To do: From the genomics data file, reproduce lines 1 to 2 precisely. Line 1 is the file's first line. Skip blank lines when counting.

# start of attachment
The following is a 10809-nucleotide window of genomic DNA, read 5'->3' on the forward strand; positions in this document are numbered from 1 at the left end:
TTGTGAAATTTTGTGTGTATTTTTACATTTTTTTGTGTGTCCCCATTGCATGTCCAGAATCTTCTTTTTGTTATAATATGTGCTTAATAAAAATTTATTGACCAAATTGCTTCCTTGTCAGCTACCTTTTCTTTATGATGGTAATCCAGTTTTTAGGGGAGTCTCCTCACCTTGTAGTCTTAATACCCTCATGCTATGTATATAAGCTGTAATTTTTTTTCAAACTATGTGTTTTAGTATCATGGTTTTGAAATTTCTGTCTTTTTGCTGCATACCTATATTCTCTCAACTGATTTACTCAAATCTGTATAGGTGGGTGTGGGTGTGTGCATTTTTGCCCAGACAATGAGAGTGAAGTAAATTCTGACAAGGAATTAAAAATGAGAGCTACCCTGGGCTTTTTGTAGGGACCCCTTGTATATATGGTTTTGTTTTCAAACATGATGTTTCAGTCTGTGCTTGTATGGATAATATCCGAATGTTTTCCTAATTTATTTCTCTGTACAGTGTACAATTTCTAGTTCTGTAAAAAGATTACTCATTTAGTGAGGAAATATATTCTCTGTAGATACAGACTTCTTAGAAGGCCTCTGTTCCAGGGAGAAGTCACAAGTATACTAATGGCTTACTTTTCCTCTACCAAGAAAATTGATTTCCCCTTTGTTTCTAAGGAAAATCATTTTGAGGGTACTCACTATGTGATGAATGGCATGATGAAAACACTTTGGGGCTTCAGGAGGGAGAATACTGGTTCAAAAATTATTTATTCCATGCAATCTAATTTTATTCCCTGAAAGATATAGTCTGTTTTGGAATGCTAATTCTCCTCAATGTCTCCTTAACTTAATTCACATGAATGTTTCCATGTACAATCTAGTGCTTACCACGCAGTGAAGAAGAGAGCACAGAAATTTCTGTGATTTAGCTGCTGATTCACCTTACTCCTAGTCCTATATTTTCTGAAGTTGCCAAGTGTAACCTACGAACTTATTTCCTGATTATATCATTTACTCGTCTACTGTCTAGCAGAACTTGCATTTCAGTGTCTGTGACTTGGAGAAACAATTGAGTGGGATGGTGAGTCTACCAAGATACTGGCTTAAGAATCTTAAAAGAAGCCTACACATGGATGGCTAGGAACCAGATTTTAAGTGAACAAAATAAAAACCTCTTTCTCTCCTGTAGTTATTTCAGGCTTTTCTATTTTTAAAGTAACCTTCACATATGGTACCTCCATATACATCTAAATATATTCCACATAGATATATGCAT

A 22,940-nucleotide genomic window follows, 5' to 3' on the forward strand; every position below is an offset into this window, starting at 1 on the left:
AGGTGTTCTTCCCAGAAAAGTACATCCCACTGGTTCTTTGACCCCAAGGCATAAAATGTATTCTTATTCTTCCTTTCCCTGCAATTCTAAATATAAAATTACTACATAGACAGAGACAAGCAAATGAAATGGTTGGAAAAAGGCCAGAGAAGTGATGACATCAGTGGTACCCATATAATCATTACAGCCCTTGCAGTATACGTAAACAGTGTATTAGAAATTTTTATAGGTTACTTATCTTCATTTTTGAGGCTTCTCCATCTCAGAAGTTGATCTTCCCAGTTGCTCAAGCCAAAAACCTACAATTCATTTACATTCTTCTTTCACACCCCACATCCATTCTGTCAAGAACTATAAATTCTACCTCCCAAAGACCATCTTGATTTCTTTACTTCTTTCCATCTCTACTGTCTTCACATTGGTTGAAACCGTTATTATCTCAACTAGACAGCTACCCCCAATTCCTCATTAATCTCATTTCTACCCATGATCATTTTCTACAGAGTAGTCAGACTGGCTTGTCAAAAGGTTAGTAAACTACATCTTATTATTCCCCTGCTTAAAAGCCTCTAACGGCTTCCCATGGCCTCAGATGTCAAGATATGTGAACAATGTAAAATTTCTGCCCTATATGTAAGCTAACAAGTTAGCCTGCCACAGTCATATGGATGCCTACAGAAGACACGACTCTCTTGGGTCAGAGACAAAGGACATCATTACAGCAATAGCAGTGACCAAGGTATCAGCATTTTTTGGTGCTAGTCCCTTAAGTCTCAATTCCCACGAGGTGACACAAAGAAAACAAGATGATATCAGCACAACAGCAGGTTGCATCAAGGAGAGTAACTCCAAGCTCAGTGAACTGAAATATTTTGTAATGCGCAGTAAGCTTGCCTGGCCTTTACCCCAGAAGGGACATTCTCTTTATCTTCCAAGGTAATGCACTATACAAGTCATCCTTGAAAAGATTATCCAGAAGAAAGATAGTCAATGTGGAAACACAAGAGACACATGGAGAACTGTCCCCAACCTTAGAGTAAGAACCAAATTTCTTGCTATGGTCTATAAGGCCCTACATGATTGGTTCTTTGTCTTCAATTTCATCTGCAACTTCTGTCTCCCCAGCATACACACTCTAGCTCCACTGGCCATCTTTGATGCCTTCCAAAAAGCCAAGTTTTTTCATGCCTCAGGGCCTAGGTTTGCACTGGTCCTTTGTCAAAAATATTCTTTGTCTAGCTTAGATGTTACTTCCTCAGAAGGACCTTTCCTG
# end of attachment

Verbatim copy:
The following is a 10809-nucleotide window of genomic DNA, read 5'->3' on the forward strand; positions in this document are numbered from 1 at the left end:
TTGTGAAATTTTGTGTGTATTTTTACATTTTTTTGTGTGTCCCCATTGCATGTCCAGAATCTTCTTTTTGTTATAATATGTGCTTAATAAAAATTTATTGACCAAATTGCTTCCTTGTCAGCTACCTTTTCTTTATGATGGTAATCCAGTTTTTAGGGGAGTCTCCTCACCTTGTAGTCTTAATACCCTCATGCTATGTATATAAGCTGTAATTTTTTTTCAAACTATGTGTTTTAGTATCATGGTTTTGAAATTTCTGTCTTTTTGCTGCATACCTATATTCTCTCAACTGATTTACTCAAATCTGTATAGGTGGGTGTGGGTGTGTGCATTTTTGCCCAGACAATGAGAGTGAAGTAAATTCTGACAAGGAATTAAAAATGAGAGCTACCCTGGGCTTTTTGTAGGGACCCCTTGTATATATGGTTTTGTTTTCAAACATGATGTTTCAGTCTGTGCTTGTATGGATAATATCCGAATGTTTTCCTAATTTATTTCTCTGTACAGTGTACAATTTCTAGTTCTGTAAAAAGATTACTCATTTAGTGAGGAAATATATTCTCTGTAGATACAGACTTCTTAGAAGGCCTCTGTTCCAGGGAGAAGTCACAAGTATACTAATGGCTTACTTTTCCTCTACCAAGAAAATTGATTTCCCCTTTGTTTCTAAGGAAAATCATTTTGAGGGTACTCACTATGTGATGAATGGCATGATGAAAACACTTTGGGGCTTCAGGAGGGAGAATACTGGTTCAAAAATTATTTATTCCATGCAATCTAATTTTATTCCCTGAAAGATATAGTCTGTTTTGGAATGCTAATTCTCCTCAATGTCTCCTTAACTTAATTCACATGAATGTTTCCATGTACAATCTAGTGCTTACCACGCAGTGAAGAAGAGAGCACAGAAATTTCTGTGATTTAGCTGCTGATTCACCTTACTCCTAGTCCTATATTTTCTGAAGTTGCCAAGTGTAACCTACGAACTTATTTCCTGATTATATCATTTACTCGTCTACTGTCTAGCAGAACTTGCATTTCAGTGTCTGTGACTTGGAGAAACAATTGAGTGGGATGGTGAGTCTACCAAGATACTGGCTTAAGAATCTTAAAAGAAGCCTACACATGGATGGCTAGGAACCAGATTTTAAGTGAACAAAATAAAAACCTCTTTCTCTCCTGTAGTTATTTCAGGCTTTTCTATTTTTAAAGTAACCTTCACATATGGTACCTCCATATACATCTAAATATATTCCACATAGATATATGCAT